For Sydneysiders living in lockdown, many of us are living with daily worries from lack of sleep, fatigue, lethargy, to negative thoughts and stress. At times stress in small amounts can be good as it allows us to do well and perform at our best. This positive stress helps motivate us, focus our energy, feels exciting, allows us to rise to the challenge, and improves our performance. When it is fleeting it is a sign that our body is performing at its best. When we are put in situations like living in lockdown, we may start to feel stressed constantly, which is when problems may arise.
Unfortunately, we cannot have an OFF switch and stop stress in our life, however, we can use techniques to change how we react to those situations.
Looking for some ways to help release anxiety and stress, create mindfulness, and balance while stuck at home during the lockdown. Here are my 9 top tips:
1 – Connect with others / spend time with a pet
If you live alone, schedule regular zoom coffee catchup with your friends. If you live with family or friends, have set times to connect over a meal, movie or board game. Don’t forget to spend time with your pets too. Cuddling them can have huge benefits.
2 – Maintain a routine
It is really easy to use this time to sleep in, spend all day in your pyjamas, let the exercise routine slip and go straight from the bed to the couch. However, it helps to keep a routine, especially in the morning. Getting dressed as you would typically start your day, can help set your mind up to focus on what you want to achieve for the day. You may find now you have some extra time in your day, which you could use for a daily family walk before school or work starts. Trying to stick to the same time for getting up, doing exercise and eating meals keeps us feeling more productive and energised.
3 – Take time out for yourself “ME” time
If you are living with others and are with others 24 hours a day, you will need some time to reconnect with yourself. Even as little as five to ten minutes sitting outside with a book in the garden or on your balcony, having a bath, lying peacefully in a room and focusing on your breathing, writing in a journal, listening to a guided meditation or your favourite song are all important ways for you to reset and reconnect. My children (tween and a teen) have used lockdown to clean up their desk drawers and along the way discovered some art and books they used to love doing, forgotten about, but picked up these activities and enjoying them again.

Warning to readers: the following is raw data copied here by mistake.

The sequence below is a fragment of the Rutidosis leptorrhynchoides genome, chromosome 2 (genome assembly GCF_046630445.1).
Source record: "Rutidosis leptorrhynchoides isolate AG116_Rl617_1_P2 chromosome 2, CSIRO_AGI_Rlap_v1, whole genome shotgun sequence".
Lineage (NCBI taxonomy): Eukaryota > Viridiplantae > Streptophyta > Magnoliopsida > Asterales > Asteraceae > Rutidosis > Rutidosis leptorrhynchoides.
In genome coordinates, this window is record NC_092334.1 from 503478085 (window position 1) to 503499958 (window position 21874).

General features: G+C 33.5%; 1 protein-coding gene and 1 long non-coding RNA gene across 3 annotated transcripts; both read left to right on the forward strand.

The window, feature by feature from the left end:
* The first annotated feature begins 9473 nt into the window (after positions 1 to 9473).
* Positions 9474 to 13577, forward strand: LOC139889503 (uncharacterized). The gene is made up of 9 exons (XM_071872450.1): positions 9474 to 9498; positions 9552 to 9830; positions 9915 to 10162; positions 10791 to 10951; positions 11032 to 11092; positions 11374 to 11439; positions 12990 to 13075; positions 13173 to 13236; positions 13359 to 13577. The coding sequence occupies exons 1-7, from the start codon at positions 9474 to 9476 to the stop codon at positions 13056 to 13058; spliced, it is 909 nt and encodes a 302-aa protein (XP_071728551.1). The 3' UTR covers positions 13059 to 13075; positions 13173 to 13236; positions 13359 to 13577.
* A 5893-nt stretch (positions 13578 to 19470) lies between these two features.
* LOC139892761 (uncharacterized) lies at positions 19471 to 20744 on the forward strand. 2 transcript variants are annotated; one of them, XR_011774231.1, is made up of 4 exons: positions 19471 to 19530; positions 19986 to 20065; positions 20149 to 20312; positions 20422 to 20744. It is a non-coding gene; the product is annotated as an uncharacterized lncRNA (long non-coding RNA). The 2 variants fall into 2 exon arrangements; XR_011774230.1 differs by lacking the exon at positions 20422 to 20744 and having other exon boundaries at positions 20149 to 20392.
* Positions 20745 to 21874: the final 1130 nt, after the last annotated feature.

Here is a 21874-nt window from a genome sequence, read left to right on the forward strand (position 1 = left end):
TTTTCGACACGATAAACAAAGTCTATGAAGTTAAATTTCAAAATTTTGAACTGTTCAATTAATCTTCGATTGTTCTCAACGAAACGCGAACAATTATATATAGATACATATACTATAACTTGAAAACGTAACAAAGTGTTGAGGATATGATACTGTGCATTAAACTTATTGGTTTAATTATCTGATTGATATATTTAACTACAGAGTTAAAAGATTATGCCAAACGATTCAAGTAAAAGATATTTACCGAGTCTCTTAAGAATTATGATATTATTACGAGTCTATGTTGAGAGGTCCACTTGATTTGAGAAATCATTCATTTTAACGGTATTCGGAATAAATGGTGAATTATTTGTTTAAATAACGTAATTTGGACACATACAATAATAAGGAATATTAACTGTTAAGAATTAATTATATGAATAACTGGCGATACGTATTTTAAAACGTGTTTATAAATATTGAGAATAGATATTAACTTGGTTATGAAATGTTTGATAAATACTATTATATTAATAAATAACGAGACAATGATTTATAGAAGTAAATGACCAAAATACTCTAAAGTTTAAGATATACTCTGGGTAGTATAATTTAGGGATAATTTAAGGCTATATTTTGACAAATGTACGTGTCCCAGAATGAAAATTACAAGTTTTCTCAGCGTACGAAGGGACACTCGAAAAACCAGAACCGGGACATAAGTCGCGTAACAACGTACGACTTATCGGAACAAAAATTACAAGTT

4 – Do something new
Just adding a little bit of variety will give you a break from the groundhog-day feeling and the on-repeat schedule. Doing a suduko puzzle book, trying new recipes with your friends, or rediscovering your love of Yahtzee can help break up the monotony and keep you creatively busy.
5 – Try meditation or breathing techniques
I am always asked if you need to sit in silence for a long time to experience meditation. If you have the time – great! However, even five minutes can slow the internal chatter (or ‘’monkey brain’’), calm the thoughts, and set you up for the day ahead. You can do a guided meditation or just sit and be still and keep the awareness on the breath.
If you are new to breathing techniques, just sit straight (in a chair or cross-legged on the floor) and close your eyes. As you breathe in through your nose, count in your mind for a count of five, then out for a count of five.
Not up for trying a seated meditation? Try “crocodile pose’’, which is said to help reduce stress, anxiety and insomnia. This pose is done lying face down with feet wider than your hips and forehead resting on your hands with your elbows bent. Close your eyes, and if you like, add in some simple affirmations. As you inhale say – Breath in. As you exhale say – Relax.